A new report by specialist computer security company F-Secure shows that Android devices have become a major focus for malware writers. Google’s operating system has experienced a near 400 per cent growth in malware families since 2011. In the Mobile Threat Report, a freely downloadable PDF released on Monday, F-Secure statistics show 37 of the 49 new malicious software variants targeting smartphones were specially brewed for Android. The significant rise comes as malware for Symbian experiences a similar decline. This year there were observed to be over 3,000 different obfuscated APK files for delivering Android malware compared to only 139 a year ago.
The most common forms of malware on Android are Trojans. A growing trend is that Android Trojans deliver upon their promises! In his Quote of the Quarter, Sean Sullivan at F-Secure Labs explains: “One of the more interesting mobile phone malware trends we’ve seen in recent months is the growth of Trojans that “deliver on their promises”. In the past, most of the profit driven Trojans aimed at mobile phone users provided a decoy error message and attempted to convince the user that installation had failed...” Users investigating the failure often found they had been electronically taken advantage of. However the new Trojans deliver their illicit copy of promised software in full along with their payload. Sean Sullivan says this often means there is no immediate suspicion by the victim. “At this point, there is little to be suspicious of and nothing to troubleshoot. The user gets the game (or other app) that he was promised.” This means that the malware can have a more active and potentially profitable life.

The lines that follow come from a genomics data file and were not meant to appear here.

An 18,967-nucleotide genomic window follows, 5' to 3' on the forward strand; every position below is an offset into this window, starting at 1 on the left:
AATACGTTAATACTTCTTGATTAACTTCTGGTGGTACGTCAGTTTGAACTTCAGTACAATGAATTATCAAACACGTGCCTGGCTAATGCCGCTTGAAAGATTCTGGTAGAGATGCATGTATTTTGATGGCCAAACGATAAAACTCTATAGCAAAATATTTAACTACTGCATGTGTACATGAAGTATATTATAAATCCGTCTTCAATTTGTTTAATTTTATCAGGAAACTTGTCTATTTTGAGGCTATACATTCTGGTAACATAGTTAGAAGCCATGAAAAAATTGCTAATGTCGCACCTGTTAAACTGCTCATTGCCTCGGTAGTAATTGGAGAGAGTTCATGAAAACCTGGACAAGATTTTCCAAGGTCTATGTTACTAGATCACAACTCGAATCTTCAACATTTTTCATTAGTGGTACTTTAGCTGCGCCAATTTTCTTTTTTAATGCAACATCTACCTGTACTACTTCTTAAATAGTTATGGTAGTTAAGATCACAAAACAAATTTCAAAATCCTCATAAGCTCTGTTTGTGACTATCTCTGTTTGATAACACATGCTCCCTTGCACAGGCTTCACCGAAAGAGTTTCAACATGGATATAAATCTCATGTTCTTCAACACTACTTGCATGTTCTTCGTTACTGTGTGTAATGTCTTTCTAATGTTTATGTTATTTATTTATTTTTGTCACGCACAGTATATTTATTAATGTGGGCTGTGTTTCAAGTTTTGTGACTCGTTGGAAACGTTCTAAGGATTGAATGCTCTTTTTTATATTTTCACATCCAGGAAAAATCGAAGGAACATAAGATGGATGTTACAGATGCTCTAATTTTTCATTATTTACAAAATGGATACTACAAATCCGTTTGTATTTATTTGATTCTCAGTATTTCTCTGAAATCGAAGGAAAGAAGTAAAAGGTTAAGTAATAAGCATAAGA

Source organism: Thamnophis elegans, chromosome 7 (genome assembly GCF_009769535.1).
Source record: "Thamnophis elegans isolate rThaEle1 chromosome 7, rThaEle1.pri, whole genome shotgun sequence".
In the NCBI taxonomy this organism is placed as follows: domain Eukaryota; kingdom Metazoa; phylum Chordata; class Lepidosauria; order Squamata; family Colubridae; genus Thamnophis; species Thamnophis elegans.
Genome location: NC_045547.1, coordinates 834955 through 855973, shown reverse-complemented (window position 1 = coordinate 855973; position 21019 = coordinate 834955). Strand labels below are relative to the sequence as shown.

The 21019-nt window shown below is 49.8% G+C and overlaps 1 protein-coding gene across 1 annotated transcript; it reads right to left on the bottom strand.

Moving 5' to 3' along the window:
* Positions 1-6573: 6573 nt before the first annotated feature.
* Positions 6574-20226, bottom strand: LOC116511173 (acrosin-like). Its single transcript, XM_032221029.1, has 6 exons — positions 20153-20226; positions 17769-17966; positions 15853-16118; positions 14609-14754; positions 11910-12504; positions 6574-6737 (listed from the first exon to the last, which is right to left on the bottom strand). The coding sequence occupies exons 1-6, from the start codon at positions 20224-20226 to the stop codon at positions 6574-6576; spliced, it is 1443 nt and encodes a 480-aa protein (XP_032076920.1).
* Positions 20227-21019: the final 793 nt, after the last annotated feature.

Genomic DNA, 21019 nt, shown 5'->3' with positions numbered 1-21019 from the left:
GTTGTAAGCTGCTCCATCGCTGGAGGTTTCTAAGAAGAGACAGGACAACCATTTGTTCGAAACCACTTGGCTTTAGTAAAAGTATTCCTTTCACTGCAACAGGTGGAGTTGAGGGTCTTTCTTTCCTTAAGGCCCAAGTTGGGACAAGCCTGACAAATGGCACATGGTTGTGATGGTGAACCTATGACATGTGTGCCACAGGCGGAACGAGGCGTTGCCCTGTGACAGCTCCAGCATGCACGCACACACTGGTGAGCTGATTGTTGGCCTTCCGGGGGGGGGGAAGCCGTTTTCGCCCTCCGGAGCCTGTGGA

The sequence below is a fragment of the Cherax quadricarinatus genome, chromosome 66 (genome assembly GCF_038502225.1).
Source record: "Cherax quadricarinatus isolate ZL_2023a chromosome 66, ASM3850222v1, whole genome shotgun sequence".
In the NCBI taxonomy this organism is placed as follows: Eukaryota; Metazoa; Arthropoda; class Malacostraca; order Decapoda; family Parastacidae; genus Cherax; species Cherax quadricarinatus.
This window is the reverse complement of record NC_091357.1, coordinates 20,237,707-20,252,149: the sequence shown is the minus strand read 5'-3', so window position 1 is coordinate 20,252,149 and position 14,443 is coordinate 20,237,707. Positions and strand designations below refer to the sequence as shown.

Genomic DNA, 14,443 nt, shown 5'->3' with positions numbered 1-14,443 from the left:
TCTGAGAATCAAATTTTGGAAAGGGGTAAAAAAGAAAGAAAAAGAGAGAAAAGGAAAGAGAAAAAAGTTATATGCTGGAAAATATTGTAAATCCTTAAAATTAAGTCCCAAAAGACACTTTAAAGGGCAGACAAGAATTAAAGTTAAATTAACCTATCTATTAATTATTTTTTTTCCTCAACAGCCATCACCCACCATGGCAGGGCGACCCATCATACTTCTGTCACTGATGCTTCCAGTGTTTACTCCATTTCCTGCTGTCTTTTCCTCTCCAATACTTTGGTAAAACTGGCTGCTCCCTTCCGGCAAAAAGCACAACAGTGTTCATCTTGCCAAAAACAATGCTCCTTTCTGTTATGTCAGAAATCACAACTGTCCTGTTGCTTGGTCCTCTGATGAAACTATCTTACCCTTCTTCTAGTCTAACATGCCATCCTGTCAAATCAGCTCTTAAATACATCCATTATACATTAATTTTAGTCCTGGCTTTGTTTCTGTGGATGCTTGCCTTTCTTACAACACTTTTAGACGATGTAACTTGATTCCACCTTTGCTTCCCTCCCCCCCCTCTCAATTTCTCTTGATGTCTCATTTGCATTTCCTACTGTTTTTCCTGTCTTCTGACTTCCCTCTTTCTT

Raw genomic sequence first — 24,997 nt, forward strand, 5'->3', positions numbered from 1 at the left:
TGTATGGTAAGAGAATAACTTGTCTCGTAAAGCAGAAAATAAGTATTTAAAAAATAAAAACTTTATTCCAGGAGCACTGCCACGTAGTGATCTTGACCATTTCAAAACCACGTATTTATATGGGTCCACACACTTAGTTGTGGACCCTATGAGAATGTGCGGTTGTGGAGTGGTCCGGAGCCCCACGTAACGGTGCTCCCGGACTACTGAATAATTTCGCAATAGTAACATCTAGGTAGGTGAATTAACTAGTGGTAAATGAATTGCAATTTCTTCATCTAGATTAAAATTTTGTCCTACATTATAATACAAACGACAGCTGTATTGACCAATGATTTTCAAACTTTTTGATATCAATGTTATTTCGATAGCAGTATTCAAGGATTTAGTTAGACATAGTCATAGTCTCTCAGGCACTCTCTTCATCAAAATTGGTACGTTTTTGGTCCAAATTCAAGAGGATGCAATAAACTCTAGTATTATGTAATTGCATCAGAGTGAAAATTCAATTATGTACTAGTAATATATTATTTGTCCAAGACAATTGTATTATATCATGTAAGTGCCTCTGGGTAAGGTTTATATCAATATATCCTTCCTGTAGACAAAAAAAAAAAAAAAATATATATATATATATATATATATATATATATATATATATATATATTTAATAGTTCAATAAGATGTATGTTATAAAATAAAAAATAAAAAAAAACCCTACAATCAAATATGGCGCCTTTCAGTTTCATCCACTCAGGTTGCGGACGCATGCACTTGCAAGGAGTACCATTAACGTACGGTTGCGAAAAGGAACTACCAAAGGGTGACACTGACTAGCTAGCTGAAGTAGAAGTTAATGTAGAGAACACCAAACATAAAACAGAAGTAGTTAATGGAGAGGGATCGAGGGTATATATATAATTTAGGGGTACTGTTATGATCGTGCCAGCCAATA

In February Google launched a malware scanning system called Bouncer, to try and prevent infected apps being distributable within the official Android Play Store. Thus a lot of the infected apps available were found in the wild by F-Secure in third party app stores and/or in foreign markets. The most common profit aim of Android malware is to make money through sending texts to selected premium rate numbers, though there are also banking fraud apps and others. F-Secure's Sean Sullivan suggests keeping to the official Google Play Store for app downloads to minimize your Android malware attack risks.